Hospital Bag for Dads

There are about a billion links for mums for what to pack in the hospital bags, from the sensibly succinct to the outrageously overblown. But dads will need a bag too, especially if you’re going to be at the hospital for a drawn out induction process as I am. Note that until she goes into labour, chances are you won’t be able to stay the night, but you’ll still need supplies. 

  • Toiletries – You’ll want to freshen up. Don’t forget shower gel and shampoo, it’s not provided
  • Towel – In case you want a shower during a longer stay, again not provided
  • Phone, charger and headphones
  • Comfortable overnight clothes
  • Sandals or flip-flops
  • Layers – It’ll be hot on the ward, but if you need to pop out for air or supplies, it’ll feel cold. 
  • Change of clothes for coming home
  • Entertainment, whether book, iPad or what-have-you
  • Pillow – Seriously the chairs for partners are really uncomfortable and hospital pillows are tissue thin
  • Coffee – Hospital tea is fine, hospital coffee is an abomination
  • Snacks – The hospital shop will be expensive, and food options are only for mum. None for you!

Obviously this list isn’t exhaustive. But after three days in hospital so far, that’s what’s been of use to me or what I had to go back for!

Inducing a surprise

Eight days to go, that’s what we were telling ourselves. That’s what the calendar said and the midwife said and the doctor said. Our little lady though, she decided that the last days were going to go differently. We had a question around her reduced movement this morning, for which we went to the hospital for a check. Which is always okay to do, and you’ll never be made to feel bad for doing. They then recommended a scan, which was largely, mostly okay. But between all the points of mild concern, and the fact that we were almost at 39 weeks, the recommendation came down: Is it time to induce?

To be fair it was a question, a recommendation, but nothing was forced. But the signs were there, the bag was packed, it was time. It meant that I’ve been robbed of my movie trope: There has been no dramatic breaking of waters, apparently instantly leading to contractions, followed by a hilarious drive to the hospital and a dramatic entry into the maternity ward. Instead it was all calm, we were already there, and now it’s just waiting. Waiting to see if the different stages of induction take, and in what timeframe. It’s now a question of either hours or days.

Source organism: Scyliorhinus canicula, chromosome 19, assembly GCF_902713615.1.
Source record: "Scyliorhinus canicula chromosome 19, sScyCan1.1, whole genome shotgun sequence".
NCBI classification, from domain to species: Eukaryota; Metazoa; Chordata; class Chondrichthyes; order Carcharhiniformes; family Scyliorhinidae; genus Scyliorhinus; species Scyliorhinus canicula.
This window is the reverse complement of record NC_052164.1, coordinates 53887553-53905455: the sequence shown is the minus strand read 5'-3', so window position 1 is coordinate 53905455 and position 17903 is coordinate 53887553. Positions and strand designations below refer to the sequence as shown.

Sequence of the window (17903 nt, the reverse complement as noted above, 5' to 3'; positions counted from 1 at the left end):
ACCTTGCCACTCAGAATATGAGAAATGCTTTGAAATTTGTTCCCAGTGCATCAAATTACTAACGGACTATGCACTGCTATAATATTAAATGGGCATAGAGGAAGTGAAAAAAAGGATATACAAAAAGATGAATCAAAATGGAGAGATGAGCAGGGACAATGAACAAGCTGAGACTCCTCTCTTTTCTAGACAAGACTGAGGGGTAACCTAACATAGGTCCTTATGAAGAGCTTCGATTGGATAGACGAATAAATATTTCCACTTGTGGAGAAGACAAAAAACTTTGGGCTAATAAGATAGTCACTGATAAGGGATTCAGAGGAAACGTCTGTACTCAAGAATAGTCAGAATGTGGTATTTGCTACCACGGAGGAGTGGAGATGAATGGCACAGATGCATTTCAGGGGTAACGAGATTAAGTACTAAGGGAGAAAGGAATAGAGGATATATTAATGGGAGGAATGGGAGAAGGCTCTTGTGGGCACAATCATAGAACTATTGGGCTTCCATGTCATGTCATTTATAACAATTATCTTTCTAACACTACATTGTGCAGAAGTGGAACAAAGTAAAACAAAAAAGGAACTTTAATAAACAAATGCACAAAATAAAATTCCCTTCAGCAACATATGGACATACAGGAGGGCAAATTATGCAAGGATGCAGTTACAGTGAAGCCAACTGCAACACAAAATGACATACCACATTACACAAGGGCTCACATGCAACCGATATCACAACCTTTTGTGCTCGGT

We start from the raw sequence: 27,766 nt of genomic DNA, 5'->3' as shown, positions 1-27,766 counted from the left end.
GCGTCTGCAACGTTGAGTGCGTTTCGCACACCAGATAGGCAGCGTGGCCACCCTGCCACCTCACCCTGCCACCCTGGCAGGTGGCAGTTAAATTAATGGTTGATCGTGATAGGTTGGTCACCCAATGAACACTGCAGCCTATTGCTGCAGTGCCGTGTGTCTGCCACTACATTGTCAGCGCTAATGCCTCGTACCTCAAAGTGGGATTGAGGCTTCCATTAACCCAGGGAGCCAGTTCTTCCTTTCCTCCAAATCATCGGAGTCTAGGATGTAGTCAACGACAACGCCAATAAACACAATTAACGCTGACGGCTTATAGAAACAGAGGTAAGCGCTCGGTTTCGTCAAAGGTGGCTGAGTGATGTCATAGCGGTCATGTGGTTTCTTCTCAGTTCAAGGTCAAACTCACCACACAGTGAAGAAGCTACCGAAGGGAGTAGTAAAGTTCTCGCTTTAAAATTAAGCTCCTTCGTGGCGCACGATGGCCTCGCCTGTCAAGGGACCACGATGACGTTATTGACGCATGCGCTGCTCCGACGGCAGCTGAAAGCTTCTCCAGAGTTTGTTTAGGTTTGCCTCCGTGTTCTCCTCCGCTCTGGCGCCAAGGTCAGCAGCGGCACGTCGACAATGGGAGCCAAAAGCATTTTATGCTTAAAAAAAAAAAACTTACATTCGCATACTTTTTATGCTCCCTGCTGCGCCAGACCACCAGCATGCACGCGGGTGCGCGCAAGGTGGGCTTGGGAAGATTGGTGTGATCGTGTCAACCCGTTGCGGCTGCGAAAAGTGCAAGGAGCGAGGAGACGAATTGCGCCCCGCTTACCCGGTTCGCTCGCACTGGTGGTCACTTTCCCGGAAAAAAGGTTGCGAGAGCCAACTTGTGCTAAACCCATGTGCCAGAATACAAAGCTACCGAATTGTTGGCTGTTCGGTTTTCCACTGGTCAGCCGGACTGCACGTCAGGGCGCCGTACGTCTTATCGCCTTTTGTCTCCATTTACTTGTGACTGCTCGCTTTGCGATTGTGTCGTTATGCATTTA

Sadly until my partner enters labour, I can’t stay overnight. I have to go home and fret and text people. I have to not worry too much, and prepare the house and the dog and myself for what could be coming at any moment.

The phone’s on loud, and I’m poised and ready. I doubt I’ll sleep much tonight. Our baby is due to arrive any hour or day now. And I can’t wait.

Epidural vs Birthing Room

Ah, when we first discussed this, shortly after meeting the anaesthesiologist, this was largely cut and dried. Then came endless antenatal classes with all their talk of ‘normal births’, which are those of no medical interventions, vs the dreaded ‘medical births’, which are either the worst thing ever or perfectly normal, depending on whether you believe the midwives or doctors. So, the pendulum swung towards as natural and calm a birth as possible, one with hypnotherapy, scented candles, a birthing pool, light music and nothing stronger than gas an air, all from the comfort of the calming and medical equipment free birthing room. Epidurals aren’t available at all in the birthing room, and moving from one room to another at the peak of labour might be complicated.